The weight of “forever” also adds a hefty emotional punch to even the most mundane actions. You can begin to wonder how you’ll deal with a behavior that you used to find charming, but that is now so irritating that you wonder how you’ll make it through the next week, let alone the next 40-60 years.

It’s the strength of these emotions that can lead to wild reactions to small arguments and depending on your “virgo-ness” trying to control or “manage” your spouse.

What no one tells you is that , often the answer in these situations is not to double down on action and planning.

Instead the answer can often found in the opposite course of action.

“Anybody who decides to get married – should hold on lightly to their idea of themselves.”

-Chima Ike. (My cousin)

Often our (read: my) issues with our spouse stem from identity issues or expectations that are deeply rooted inside of ourselves.

Instead of externalizing to your spouse, take a look at the desires inside of your heart that make a certain course of action seem to be the only appropriate one. What experiences have you had that make you so sure that your way is the only way forward?

A question that I’ve found to be helpful when I’m about to enter a discussion is:

“How important is it that I’m right in this particular discussion?”

For me this helps me to contextualize an argument or discussion and remove some of the emotional weight that marriage can tempt me to bring.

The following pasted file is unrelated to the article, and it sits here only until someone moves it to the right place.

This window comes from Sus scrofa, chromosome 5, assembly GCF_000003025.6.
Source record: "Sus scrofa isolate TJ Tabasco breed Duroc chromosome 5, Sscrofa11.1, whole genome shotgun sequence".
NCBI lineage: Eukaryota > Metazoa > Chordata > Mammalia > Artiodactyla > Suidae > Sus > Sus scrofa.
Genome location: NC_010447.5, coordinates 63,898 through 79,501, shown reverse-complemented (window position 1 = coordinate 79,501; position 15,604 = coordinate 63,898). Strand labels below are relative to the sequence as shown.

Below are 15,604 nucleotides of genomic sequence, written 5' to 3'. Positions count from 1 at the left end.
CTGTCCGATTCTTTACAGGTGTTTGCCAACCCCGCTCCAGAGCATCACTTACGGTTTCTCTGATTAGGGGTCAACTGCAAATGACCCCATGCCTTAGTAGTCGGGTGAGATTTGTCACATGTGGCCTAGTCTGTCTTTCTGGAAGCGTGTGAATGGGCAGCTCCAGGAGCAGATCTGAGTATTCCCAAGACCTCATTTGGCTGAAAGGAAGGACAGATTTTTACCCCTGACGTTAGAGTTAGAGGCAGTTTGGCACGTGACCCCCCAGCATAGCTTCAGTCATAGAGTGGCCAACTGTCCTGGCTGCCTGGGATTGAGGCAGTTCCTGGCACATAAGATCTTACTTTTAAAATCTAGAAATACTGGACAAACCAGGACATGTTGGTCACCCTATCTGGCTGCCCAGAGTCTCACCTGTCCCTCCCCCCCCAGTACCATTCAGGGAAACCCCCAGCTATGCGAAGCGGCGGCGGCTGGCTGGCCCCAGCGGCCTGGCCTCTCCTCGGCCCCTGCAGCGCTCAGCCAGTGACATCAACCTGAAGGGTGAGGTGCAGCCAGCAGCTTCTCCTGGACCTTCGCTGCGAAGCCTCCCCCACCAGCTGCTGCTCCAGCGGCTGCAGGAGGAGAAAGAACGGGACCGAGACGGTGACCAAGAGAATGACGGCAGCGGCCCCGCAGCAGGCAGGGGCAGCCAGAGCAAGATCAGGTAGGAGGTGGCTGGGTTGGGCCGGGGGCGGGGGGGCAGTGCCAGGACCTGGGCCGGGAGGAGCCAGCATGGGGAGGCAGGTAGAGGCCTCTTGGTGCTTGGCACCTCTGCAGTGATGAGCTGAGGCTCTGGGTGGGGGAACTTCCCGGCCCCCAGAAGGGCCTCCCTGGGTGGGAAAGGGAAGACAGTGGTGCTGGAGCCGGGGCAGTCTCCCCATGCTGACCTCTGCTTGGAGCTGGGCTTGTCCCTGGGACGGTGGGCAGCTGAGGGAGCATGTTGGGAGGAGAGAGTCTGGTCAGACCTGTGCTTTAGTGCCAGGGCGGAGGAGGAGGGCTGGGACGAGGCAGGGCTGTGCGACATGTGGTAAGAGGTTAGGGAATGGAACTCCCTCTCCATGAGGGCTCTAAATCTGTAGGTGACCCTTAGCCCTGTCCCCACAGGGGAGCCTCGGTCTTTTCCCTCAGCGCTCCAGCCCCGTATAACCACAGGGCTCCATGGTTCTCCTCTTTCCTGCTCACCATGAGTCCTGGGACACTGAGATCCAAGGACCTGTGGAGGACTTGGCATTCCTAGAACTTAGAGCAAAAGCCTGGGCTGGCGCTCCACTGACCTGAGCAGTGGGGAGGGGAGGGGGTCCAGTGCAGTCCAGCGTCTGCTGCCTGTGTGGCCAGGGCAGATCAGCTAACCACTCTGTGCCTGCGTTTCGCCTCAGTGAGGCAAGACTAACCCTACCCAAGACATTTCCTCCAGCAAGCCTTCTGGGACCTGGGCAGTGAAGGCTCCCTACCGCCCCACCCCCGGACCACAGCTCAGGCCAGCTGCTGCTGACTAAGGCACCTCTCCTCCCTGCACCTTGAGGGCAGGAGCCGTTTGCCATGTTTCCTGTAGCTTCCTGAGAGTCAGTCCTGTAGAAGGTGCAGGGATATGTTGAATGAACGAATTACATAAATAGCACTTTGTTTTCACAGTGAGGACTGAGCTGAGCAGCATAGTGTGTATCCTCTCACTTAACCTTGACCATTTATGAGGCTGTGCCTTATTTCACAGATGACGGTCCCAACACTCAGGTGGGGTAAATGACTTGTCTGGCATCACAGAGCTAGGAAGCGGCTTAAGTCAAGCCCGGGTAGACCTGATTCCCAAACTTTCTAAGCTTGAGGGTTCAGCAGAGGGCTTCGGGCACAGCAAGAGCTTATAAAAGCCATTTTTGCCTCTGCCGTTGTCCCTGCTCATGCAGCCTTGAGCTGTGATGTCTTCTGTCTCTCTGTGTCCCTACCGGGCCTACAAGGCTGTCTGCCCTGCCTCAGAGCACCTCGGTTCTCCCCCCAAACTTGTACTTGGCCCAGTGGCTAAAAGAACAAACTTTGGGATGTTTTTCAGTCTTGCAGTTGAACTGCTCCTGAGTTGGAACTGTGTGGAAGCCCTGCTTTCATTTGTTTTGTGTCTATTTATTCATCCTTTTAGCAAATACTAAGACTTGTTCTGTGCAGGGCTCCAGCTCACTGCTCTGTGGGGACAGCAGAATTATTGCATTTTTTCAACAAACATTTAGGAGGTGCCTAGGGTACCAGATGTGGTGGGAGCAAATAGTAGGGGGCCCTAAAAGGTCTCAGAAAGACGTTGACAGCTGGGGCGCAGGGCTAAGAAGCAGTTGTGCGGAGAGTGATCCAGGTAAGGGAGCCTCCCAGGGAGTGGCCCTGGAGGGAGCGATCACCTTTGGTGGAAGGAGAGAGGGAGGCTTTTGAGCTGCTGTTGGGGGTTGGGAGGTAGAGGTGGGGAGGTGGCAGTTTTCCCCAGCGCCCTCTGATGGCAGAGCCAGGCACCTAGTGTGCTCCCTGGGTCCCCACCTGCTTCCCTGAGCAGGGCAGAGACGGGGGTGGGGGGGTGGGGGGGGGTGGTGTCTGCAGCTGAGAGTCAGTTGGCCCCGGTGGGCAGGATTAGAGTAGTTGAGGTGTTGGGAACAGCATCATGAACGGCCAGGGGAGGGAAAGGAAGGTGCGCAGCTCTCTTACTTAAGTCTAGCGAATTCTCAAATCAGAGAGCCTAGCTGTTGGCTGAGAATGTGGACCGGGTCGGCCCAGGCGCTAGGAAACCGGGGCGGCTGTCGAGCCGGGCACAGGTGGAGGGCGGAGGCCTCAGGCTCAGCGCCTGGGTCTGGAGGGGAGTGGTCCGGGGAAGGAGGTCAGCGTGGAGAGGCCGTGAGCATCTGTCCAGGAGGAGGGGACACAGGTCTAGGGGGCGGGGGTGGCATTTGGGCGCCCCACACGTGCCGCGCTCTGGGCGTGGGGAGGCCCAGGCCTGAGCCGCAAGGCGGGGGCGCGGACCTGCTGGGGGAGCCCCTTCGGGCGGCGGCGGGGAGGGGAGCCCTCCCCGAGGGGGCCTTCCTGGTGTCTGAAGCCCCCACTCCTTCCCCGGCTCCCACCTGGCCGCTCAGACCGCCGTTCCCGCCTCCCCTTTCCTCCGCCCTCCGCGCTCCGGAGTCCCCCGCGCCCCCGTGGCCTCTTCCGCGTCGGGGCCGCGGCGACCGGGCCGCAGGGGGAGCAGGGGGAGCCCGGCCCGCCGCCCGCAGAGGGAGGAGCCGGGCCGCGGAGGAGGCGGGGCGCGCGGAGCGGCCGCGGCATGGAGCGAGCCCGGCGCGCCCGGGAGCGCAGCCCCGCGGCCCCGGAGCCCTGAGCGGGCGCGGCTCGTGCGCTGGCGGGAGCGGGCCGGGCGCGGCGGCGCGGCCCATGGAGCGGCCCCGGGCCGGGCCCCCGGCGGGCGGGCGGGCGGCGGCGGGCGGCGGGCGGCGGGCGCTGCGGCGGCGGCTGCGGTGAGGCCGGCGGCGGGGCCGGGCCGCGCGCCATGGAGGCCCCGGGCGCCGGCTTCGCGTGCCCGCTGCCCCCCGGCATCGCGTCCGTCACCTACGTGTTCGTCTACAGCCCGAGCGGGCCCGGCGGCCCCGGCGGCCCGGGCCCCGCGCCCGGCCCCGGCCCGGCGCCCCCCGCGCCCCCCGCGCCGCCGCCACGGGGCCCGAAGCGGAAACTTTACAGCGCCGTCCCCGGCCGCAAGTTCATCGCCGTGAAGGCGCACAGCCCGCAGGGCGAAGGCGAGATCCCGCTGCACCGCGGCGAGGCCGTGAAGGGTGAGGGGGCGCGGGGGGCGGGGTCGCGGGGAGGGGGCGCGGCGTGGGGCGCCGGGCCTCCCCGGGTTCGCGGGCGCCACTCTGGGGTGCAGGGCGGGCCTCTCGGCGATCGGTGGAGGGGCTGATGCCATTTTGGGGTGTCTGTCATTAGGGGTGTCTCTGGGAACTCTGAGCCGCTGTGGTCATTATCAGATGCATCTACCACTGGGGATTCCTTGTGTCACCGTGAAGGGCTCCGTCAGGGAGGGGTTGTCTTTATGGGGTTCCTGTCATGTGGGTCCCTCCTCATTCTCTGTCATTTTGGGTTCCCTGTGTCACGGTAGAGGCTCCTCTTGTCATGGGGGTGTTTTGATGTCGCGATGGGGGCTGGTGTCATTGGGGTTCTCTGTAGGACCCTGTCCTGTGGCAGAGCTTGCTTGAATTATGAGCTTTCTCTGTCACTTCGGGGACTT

The other thing that is helpful is remember that your spouse can be trusted. That they are not out to hurt you nad that the things that they do that do hurt your feelings are not on purpose.

“Don’t ascribe to malice, what can be better considered ignorance” –

Author Unknown (maybe me?)

Giving them grace and remembering that, God is with you and has blessed your coupling (especially if you make sure God was involved in the process previous to jumping the broom) is also helpful. Being conscious of the things that make them great partners and the reasons you chose to be with them is also a helpful tactic when things get stormy.

fly or fall.


From F.I.R.E. to On Fire.

I grew up in an immigrant household. I have by popular consensus the best mother in the world. My Father was the right amount of disciplinarian to help balance her out.

My immigrant family growing up was/is like a lot of immigrant families.

There was an abundance of love and enough money for all the necessities, coupled with an extreme focus on achievement and “making it”.

The last two decades of my life has been spent trying to make up for the perceived lack in money of my childhood.

Photo by Karolina Grabowska on

It’s been in many ways a worthwhile pursuit.